Nicotinamide Mononucleotide Attenuates Renal Interstitial Fibrosis After AKI by Suppressing Tubular DNA Damage and Senescence.
Front Physiol. 2021 ;12:649547. Epub 2021 Mar 23. PMID: 33833691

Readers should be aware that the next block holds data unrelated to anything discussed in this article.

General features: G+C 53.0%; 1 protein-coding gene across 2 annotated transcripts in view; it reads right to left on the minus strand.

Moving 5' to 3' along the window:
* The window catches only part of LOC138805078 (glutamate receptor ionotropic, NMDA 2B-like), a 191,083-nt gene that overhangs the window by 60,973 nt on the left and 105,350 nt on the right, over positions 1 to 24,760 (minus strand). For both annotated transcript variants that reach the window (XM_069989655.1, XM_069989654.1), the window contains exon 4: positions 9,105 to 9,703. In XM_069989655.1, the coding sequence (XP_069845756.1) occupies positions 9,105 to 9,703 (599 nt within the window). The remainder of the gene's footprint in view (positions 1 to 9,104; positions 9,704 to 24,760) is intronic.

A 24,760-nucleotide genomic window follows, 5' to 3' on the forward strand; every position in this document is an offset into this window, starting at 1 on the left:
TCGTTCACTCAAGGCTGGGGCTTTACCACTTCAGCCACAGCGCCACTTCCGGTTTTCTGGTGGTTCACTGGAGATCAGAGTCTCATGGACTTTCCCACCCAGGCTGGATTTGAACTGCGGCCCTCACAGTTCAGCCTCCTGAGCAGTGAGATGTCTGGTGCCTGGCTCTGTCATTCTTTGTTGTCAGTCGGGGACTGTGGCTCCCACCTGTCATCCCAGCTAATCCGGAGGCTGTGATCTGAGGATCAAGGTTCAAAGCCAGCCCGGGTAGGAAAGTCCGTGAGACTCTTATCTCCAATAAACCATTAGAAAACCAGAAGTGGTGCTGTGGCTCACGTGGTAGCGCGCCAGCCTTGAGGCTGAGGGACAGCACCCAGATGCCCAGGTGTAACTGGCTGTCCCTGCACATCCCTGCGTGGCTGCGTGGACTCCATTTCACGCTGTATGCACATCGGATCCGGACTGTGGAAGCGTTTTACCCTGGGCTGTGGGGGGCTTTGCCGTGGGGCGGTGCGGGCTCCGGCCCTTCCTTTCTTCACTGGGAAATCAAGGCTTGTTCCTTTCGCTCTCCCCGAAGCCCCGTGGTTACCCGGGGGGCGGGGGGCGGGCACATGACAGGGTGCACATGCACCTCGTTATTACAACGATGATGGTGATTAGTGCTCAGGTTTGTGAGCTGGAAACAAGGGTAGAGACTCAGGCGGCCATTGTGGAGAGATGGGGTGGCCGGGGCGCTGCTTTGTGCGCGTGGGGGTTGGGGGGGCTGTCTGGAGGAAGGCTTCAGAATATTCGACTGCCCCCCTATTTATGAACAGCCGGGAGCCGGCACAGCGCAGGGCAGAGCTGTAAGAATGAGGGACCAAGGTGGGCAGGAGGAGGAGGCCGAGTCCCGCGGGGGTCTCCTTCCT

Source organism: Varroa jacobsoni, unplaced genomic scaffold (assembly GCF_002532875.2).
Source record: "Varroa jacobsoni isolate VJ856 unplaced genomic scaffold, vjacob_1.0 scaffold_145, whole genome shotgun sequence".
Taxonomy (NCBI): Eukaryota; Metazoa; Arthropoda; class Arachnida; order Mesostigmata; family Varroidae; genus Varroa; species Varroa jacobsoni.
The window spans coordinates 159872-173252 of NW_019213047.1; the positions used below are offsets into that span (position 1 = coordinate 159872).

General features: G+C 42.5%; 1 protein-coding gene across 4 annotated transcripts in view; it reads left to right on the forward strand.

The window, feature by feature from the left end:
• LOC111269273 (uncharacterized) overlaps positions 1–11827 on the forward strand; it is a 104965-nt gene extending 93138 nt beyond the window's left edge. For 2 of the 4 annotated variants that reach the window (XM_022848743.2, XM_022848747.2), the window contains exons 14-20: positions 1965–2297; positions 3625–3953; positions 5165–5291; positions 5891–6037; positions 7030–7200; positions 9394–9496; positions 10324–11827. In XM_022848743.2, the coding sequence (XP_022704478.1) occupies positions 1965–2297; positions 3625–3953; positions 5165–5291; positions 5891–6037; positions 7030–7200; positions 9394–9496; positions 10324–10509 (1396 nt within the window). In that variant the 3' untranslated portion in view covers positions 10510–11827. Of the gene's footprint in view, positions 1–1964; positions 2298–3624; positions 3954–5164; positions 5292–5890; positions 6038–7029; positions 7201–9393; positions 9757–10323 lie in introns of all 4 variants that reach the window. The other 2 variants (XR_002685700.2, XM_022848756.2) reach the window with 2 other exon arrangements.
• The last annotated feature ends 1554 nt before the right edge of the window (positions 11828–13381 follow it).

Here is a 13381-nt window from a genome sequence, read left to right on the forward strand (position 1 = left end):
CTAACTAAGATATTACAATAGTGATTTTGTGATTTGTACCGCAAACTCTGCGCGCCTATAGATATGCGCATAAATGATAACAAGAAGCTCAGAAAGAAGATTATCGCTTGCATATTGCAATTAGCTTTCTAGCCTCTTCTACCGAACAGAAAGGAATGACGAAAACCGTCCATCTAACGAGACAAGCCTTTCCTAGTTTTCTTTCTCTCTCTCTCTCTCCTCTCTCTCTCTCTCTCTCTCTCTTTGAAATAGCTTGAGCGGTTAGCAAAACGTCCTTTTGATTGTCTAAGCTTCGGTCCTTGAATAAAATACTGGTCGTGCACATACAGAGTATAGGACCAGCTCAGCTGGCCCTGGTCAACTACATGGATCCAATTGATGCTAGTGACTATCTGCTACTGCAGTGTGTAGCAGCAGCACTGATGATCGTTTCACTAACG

Acute kidney injury (AKI) is a worldwide health problem currently lacking therapeutics that directly promote renal repair or prevent the occurrence of chronic fibrosis. DNA damage is a feature of many forms of kidney injury, and targeting DNA damage and repair might be effective strategies for kidney protection in AKI. Boosting nicotinamide adenine dinucleotide (NAD) levels is thought to have beneficial effects on DNA damage repair and fibrosis in other organs. However, no kidney-related studies of such effects have been performed to date. Here, we have shown that NMN (an NADprecursor) administration could significantly reduce tubular cell DNA damage and subsequent cellular senescence induced by hydrogen peroxide and hypoxia in human proximal tubular cells (HK-2 cells). The DNA damage inhibition, antiaging and anti-inflammatory effects of NMN were further confirmed in a unilateral ischemia-reperfusion injury (uIRI) mouse model. Most importantly, the antifibrosis activity of NMN was also shown in ischemic AKI mouse models, regardless of whether NMN was administered in advance or during the recovery phase. Collectively, these results suggest that NMN could significantly inhibit tubular cell DNA damage, senescence and inflammation. NMN administration might be an effective strategy for preventing or treating kidney fibrosis after AKI.